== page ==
Avandia is a pharmaceutical drug manufactured by GlaxoSmithKline approved in 1999 to cure Type 2 diabetes. According to the United States Food and Drug Administration, Avandia is responsible for over 100,000 heart attack, increases the threat of a heart attack by forty three percent, and doubles the possibility of heart failure after only one year of use.
Although GlaxoSmithKline has repeatedly declared that Avandia is both safe and effective, independent studies by the FDA, as well as those financed by the U.S. Senate Finance Committee have strongly suggested otherwise. Research conducted by the Journal of the American Medical Association (JAMA) discovered that patients on Avandia were far more likely to suffer from a heart attack and other cardiological risks. In fact, GlaxoSmithKline has been accused of hiding harmful data which indicated that individuals taking Avandia suffered more heart problems than those taking placebos. A 2010 New York Times article demonstrated that GlaxoSmithKline spent 11 years concealing evidence that proved Avandia to be more dangerous than Actos.
GlaxoSmithKline placed the drug Avandia on the market with the clear intent to put profits over patient safety. The drug generates over $3.2 billion dollars year for the company, and they demonstrated extreme resolve in keeping the drug on the market. Make sure that you are compensated for your damage.
Avandia is a diabetes drug that fall into a group of medications known as thiazolidinediones or glitazones. Other types of these medications are Rezulin (recalled by the FDA in 2000) and Actos (also linked to serious heart conditions). Individuals suffering from type II diabetes often cannot produce enough insulin, or their body will not successfully employ the insulin it does create. Avandia works by making users more sensitive to insulin, allowing them to more effectively manage and sustain safe glucose levels.
GlaxoSmithKline had repeatedly indicated that their clinical trials of Avandia demonstrated only mild side effects such as upper respiratory tract infection, headache, back soreness and fatigue. Through independent research and patient use, we have discovered that Avandia produces far more harmful side effects. Serious side effects of Avandia include:
For years, Avandia’s manufacturer, GlaxoSmithKline has maliciously withheld potentially damaging evidence of the harmful consequences of the drug. As a result, users of the drug have suffered from serious heart related injuries, and even death. To date, over 50,000 Avandia lawsuits have been filed in both state and federal courts. in 2007, federal Avandia lawsuits were joined in Multidistrict Litigation (MDL) No. 1871, where many cases have settled out of court.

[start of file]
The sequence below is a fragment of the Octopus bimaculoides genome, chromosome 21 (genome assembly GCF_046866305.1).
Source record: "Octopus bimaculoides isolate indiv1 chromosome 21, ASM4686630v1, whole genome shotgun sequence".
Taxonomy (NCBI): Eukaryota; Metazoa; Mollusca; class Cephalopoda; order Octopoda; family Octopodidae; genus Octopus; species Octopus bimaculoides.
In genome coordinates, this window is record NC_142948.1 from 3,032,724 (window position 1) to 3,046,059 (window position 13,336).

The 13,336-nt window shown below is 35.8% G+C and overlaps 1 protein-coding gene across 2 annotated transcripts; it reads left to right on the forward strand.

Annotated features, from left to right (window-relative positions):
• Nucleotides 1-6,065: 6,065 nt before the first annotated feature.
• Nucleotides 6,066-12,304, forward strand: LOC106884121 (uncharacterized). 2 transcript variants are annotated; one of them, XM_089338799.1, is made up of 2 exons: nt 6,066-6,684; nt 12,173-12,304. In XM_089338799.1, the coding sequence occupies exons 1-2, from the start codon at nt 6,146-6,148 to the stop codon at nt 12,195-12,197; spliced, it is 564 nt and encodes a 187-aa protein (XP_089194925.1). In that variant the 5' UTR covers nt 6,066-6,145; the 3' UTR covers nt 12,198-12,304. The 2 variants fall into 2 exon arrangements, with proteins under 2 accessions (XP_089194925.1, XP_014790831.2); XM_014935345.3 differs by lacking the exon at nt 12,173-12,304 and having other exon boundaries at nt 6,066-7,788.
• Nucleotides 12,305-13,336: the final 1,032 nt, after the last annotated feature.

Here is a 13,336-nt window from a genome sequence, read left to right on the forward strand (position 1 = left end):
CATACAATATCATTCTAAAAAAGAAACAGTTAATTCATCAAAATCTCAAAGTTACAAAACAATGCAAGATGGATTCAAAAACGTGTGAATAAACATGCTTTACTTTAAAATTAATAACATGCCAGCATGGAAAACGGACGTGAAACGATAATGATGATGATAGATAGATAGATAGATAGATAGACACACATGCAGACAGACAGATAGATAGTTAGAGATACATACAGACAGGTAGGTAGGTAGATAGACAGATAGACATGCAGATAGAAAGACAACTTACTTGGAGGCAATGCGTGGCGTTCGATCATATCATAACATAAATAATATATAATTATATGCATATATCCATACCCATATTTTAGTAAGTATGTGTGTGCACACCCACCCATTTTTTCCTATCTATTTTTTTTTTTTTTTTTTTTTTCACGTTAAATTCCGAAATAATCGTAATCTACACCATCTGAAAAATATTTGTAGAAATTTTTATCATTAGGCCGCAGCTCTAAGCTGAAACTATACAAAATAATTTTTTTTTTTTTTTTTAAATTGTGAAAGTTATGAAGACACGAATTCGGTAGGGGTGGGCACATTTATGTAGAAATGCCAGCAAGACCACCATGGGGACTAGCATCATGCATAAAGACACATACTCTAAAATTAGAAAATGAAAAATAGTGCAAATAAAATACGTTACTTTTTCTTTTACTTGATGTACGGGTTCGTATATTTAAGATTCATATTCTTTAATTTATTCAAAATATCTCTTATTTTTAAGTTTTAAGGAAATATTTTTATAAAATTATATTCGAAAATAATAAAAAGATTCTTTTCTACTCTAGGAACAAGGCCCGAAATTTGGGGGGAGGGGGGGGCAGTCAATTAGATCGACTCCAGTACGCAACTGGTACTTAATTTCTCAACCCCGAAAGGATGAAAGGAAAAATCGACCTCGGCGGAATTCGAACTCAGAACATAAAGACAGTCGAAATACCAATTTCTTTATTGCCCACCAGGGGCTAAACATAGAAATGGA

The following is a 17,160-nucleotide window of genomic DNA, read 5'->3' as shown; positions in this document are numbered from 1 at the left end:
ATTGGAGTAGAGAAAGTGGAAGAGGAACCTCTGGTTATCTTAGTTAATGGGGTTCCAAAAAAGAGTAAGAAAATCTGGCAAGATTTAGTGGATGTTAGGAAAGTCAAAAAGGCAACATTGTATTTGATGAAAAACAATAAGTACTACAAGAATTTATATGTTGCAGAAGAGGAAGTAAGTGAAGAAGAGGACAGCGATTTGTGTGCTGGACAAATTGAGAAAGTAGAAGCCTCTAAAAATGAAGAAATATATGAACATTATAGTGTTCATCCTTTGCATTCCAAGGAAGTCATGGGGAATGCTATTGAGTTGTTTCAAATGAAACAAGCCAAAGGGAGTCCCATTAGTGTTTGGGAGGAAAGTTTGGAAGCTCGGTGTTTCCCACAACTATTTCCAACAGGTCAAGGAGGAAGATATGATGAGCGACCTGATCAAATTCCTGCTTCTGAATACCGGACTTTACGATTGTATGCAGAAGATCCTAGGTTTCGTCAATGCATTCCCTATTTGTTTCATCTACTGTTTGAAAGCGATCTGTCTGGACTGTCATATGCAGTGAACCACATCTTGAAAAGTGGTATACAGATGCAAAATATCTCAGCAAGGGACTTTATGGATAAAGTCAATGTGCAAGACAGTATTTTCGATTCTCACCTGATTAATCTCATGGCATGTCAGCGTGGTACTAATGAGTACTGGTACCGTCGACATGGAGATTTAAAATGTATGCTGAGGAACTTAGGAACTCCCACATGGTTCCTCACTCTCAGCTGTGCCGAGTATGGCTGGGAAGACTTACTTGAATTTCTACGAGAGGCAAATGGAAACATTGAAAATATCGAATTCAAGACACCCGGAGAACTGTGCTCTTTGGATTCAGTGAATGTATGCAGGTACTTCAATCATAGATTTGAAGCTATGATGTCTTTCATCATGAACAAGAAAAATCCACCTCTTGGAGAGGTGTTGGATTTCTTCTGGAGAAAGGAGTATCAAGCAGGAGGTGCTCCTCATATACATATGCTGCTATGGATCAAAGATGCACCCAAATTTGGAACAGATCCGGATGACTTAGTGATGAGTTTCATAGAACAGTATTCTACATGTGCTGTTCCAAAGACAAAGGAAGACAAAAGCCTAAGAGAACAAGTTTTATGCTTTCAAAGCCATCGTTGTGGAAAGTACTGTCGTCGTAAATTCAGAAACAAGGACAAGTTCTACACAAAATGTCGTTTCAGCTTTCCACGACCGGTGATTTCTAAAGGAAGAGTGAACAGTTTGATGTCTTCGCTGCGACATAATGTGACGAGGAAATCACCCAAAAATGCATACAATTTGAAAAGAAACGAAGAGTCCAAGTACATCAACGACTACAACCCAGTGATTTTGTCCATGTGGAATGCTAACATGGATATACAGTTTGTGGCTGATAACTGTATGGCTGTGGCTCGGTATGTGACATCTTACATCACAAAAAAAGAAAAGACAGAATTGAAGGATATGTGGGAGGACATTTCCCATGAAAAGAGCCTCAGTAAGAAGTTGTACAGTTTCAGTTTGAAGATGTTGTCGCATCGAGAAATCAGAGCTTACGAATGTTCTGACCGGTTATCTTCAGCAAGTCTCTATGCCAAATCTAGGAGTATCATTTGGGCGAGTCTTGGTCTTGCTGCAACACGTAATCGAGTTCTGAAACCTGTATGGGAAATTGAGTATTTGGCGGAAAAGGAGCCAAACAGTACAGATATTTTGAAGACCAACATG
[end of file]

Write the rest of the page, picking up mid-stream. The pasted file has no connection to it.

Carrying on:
GlaxoSmithKline has already paid $60 million to settle 700 cases in May of 2010, and paid another $460 million for about another 10,000 lawsuits soon after . In 2011, Avandia’s manufacturers settled an additional 5,500 wrongful death claims against the company at an estimated $250 million. Below is a timeline of past Avandia news, lawsuits, settlements and claims:
|May 1999||United States Food and Drug Administration approve Avandia, manufactured by GlaxoSmithKline for patients with type 2 diabetes|
|Fall 1999||In a cover up later discovered by the New York Times, SmithKline Beecham conducts a study that Avandia puts users at risk for heart attacks and is more dangerous than the similar drug Actos|
|December 2000||SmithKline Becham and Glaxo Wellcome merge to form GlaxoSmithKline|
|April 2001||GlaxoSmithKline publishes a flawed and misleading study that indicates that Avandia poses no heart risks.|
|December 2005||Studies indicate degeneration of macular edema for patients using Avandia|
|May 2007||GlaxoSmithKline and FDA warn medical professionals of the potential dangers associated with Avandia. The New England Journal of Medicine reports that Avandia raises the risk of a heart attack by 43%.|
|July 2007||2 FDA advisory panels advocate that Avandia remain on the market|
|September 2007||Journal of the American Medical Association confirms earlier findings that Avandia increases risk of heart attack by over forty percent|
|October 2007||Multidistrict Litigation (MDL) is created in Pennsylvania merging thousands of federal Avandia lawsuits|
|November 2007||FDA requires black box warning for Avandia. Vote to keep the drug on the market|
|February 2010||U.S. Senate Finance Committee released a report accusing GlaxoKlineSmith of suppressing harmful findings, threatening physicians and critics of Avandia while simultaneously promoting the drug.|
|March 2012||GlaxoSmithKline’s Avandia patent expires|
|July 2012||GlaxoSmithKline pleads guilty to federal charges and agrees to a $3 billion settlement|
While GlaxoSmithKline has already settled roughly 50,000 defective Avandia lawsuits, the company continues to face additional claims. in July 2012, GlaxoKlineSmith pled guilty that it did not report hazardous clinical research on Avandia and was forced to pay a $3 billion settlement with the Department of Justice. Additionally, GlaxoSmithKline has partitioned a $6.4 billion fund to pay for future Avandia litigation and lawsuits.
If you or a loved one has suffered injuries as a result of taking Avandia, you should know your rights. The personal injury attorneys at Downtown L.A. Law Group are passionate about fighting big pharmaceutical drug companies that needlessly harm innocent and unknowing victims. Please schedule a free consultation of your rights including receiving compensation for pain and suffering, past and future medical costs, lost wages and loss of earning capacity.